Sunchokes can be used in ways similar to potatoes, but can also be eaten raw, which is a favourite among many. Once you have gathered your Jerusalem artichokes, wash them thoroughly. They can be sliced up and salted, eaten like a cucumber, shredded on a salad, added to a soup, boiled and mashed, or roasted. The versatility of the Sunchoke is one its great assets. If you chose to cook them, be wary of the time as they can be over cooked easily.
Jerusalem artichokes are full of vitamins and minerals, but one of the most interesting benefits is the inulin. Most starchy foods are full of carbohydrates, which are needed, but while digesting they are converted to sugars making it hard for diabetics. Sunchoke starches are in the form of inulin, which bypass the digestion process and go to the lower intestines and feed the good bacteria as a micro biotic.
Being able to identify and forage for wild edibles can be a great skill for anyone to acquire, it takes time and practice, but you really can’t lose with this skill. There are many other wild edibles in Ontario for you to enjoy, but always remember to do your research and never eat something you aren’t 100% sure is edible. Now get outside and start searching! You never know what you could find.
Anni. (2014, 09 12). Foraging for Elderberries – What are Elderberries and How to Find Them. Retrieved from Homestead and Gardens: https://www.homesteadandgardens.com/foraging-elderberries-elderberries-find/
Baum, J. (2015, 11 13). Nutritional Benefits of Ramps. Retrieved from Live Strong: https://www.chatelaine.com/health/diet/ramp-up-your-heart-health-with-wild-leeks/
Carol. (2017, May 17). Pickled Ramp. Retrieved from From A Chefs Kitchen: https://www.fromachefskitchen.com/pickled-ramps/
Daniluk, J. (2012, 11 01). Ramp Up Your Heart Health With Wild Leeks. Retrieved from Chatelain: https://www.chatelaine.com/health/diet/ramp-up-your-heart-health-with-wild-leeks/
Daniluk, J. (2013, 01 12). Five health benefits of Jerusalem artichokes and a hearty stew recipe. Retrieved from Chatelain: https://www.chatelaine.com/health/diet/five-health-benefits-of-jerusalem-artichokes-sunchokes/
Ehrlich, S. D. (2015, 06 22). Burdock. Retrieved from University of Maryland Medical Center: https://www.umm.edu/health/medical/altmed/herb/burdock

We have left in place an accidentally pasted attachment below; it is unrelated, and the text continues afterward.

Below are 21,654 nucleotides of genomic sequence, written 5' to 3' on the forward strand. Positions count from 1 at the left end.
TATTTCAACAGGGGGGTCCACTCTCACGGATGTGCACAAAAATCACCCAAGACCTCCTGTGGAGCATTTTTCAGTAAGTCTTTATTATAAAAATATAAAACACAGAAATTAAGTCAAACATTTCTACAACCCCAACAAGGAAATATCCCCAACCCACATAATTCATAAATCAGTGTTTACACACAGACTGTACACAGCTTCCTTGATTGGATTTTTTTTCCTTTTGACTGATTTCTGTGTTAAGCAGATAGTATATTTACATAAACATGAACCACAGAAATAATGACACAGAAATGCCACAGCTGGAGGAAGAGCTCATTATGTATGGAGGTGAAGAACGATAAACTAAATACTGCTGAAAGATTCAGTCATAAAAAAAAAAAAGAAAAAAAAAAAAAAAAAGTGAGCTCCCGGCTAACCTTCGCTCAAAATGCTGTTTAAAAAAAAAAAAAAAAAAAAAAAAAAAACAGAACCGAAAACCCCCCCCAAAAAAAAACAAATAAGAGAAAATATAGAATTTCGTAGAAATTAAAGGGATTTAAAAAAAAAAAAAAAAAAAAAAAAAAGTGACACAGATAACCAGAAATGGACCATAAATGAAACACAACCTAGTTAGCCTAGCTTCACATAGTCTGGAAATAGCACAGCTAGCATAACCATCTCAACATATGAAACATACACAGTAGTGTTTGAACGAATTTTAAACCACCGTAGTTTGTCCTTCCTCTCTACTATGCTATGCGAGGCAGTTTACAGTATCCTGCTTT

Fiddleheads – Types, Nutritional Benefits, Uses, Recipes and Side Effects. (n.d.). Retrieved from Only Foods: https://www.onlyfoods.net/fiddleheads-types-nutritional-benefits-uses-recipes-and-side-effects.html
Foraging: Identifying and Sustainably Harvesting Ramps . (2012, 04 30). Retrieved from The Foraged Foodie: https://foragedfoodie.blogspot.ca/2012/04/wild-food-id-ramps.html
Governent of Canada. (2015, 05 06). Fiddlehead Safety Tips. Retrieved from Government of Canada: https://www.canada.ca/en/health-canada/services/food-safety-fruits-vegetables/fiddlehead-safety-tips.html
Green, D. (n.d.). Jerusalem Artichoke: Root Them Out. Retrieved from Eat the Weeds: https://www.eattheweeds.com/jerusalem-artichoke-root-them-out/
Jill Corleone, R. L. (2010, 12 9). Nutritional Value of Morel Mushrooms. Retrieved from LIvestrong: https://www.livestrong.com/article/329925-nutritional-value-of-morel-mushrooms/
Karen. (2014, 04 24). Foraging for Evening Primrose. Retrieved from Edible Wild Food: https://www.ediblewildfood.com/blog/2014/04/foraging-for-evening-primrose/
Kolias, H. (n.d.). Research Review: How do omega-3 fatty acids work? Retrieved from Percision Nutrition: https://www.precisionnutrition.com/how-o3s-work
N/A. (n.d.). Ostrich Fern Fiddleheads: How to Identify and Cook. Retrieved from Gardening Channel: https://www.gardeningchannel.com/ostrich-fern-fiddleheads-how-to-identify-and-cook/